16th January, 2013
Les Miserables (M)
In A Word: Monumental
It's already snared a number of prizes including best actor for Hugh Jackman and best supporting actress for Anne Hathaway at the Golden Globes but it's certainly worth highlighting what is a powerful film version of the much acclaimed musical (and, further back, Victor Hugo's original novel).
"Drawing on a stellar cast, director Tom Hooper (The King's Speech) has done a stunning job in putting on film a musical version of Hugo's moving story."
Drawing on a stellar cast - which also includes Russell Crowe, Amanda Seyfried, and Eddie Redmayne - director Tom Hooper (The King's Speech) has done a stunning job in putting on film a musical version of Hugo's moving story.
While there are considerable differences to the original book - a heart-moving story about the possibility of redemption, love and the hardships faced by those in extreme poverty set amid the turmoil of the years following the defeat of Napoleon at Waterloo in mid-19th century France (the book is a veritable tome but well worth taking the time to read) - the storyline, although substantially pared back and changed in some small ways, is essentially the same. And while the book remains deeply challenging for any Christian concerned with the state of the world (not just in mid-18th century France but today), the major themes are fairly faithfully played out in this big screen version.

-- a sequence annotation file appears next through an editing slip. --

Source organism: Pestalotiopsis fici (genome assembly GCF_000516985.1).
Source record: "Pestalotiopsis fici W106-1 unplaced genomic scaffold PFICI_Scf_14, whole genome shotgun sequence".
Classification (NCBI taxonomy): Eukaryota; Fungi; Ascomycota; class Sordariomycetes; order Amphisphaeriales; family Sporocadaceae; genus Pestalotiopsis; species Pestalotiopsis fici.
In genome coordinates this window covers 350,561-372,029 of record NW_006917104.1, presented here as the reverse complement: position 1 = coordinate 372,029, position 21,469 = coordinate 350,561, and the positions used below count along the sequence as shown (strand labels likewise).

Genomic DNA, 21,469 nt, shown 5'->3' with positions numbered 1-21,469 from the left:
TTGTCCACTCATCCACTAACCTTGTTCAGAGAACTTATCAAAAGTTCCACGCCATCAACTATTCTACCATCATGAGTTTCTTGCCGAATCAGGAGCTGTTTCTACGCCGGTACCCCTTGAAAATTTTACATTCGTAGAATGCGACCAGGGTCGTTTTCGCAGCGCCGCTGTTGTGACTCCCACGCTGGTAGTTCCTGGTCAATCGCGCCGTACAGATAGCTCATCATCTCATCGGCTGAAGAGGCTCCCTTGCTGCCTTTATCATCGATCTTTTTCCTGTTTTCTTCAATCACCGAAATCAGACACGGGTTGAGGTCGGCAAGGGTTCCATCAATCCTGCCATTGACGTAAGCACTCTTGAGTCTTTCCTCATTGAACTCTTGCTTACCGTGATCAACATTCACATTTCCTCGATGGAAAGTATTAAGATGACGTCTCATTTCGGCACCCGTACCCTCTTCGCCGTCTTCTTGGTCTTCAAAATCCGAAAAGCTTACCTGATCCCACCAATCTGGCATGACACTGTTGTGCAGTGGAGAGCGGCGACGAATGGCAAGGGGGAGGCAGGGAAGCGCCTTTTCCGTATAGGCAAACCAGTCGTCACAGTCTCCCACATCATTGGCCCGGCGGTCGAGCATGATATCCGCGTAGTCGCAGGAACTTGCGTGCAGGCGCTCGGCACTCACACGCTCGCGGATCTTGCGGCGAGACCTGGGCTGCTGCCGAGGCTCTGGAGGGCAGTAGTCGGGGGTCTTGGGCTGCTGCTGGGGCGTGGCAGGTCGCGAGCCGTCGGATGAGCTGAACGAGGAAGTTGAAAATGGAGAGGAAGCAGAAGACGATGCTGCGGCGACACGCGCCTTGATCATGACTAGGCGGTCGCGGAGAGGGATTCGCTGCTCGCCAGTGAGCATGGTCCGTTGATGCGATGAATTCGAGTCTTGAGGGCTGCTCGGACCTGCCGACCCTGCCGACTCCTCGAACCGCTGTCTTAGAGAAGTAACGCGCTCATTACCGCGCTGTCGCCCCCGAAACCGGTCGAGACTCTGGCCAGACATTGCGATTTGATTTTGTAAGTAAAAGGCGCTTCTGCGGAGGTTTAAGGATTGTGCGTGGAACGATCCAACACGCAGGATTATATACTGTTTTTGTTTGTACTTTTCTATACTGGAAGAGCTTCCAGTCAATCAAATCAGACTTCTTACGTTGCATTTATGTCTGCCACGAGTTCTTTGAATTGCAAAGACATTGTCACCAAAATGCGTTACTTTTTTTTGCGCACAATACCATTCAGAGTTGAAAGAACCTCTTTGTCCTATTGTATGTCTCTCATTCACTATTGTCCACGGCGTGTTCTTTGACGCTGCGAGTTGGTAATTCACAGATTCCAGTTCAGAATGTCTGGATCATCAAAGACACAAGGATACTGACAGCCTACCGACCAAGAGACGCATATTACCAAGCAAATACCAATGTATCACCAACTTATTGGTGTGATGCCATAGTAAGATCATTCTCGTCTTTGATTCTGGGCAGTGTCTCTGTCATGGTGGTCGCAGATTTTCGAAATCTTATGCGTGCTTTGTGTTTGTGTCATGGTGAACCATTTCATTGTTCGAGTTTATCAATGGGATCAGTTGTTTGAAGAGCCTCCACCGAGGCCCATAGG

It follows the story of a convict Jean Valjean (played by Jackman), who after being released from prison has an encounter with a bishop (played by Colm Wilkinson) which changes his life. Determined to live a new life and put his past behind him, he rises to become mayor of a small French town and it is in this role that he encounters a destitute former employee, Fantine (played by Hathaway), and her daughter Cosette (Seyfried) whom he is determined to help. Matters are complicated, however, as Valjean is relentlessly pursued by a zealous police officer named Javert (Crowe) for breaking the conditions of his release and the story eventually takes them all to Paris. There Cosette falls in love with a revolutionary named Marius (Redmayne) - a fact which only complicates matters as the story winds to its ultimate conclusion and brings Valjean and Javert together for the final time.
The musical voices featured aren't always the strongest but there's enough talent there to carry it off for the purposes of the film. After all, this isn't a musical film in the way The Sound of Music is - it's much more like a filmed stage-show. And in this case, that's a major strength.
The cinematography is superb with some breath-taking scenes including the opening shots in which the convict Jean Valjean is released. And, alongside the stars, Sacha Baron Cohen and Helena Bonham Carter make standout comic appearances as the grasping innkeeper Thenardier and his wife while Daniel Huttlestone gives a moving performance as the irrepressible Gavroche.
This is a passionate production made for the big screen and while its format won't appeal to everyone (I did have one friend describe it as "slow strangulation by song"), it is generally a crowd-pleaser (or in this case a crowd-mover for it's hard indeed not to be moved by the story here portrayed). A production which will stand the test of time.
THE SIGHT ON THE SCREEN ARCHIVES FOR
OF FILMS AND DVDS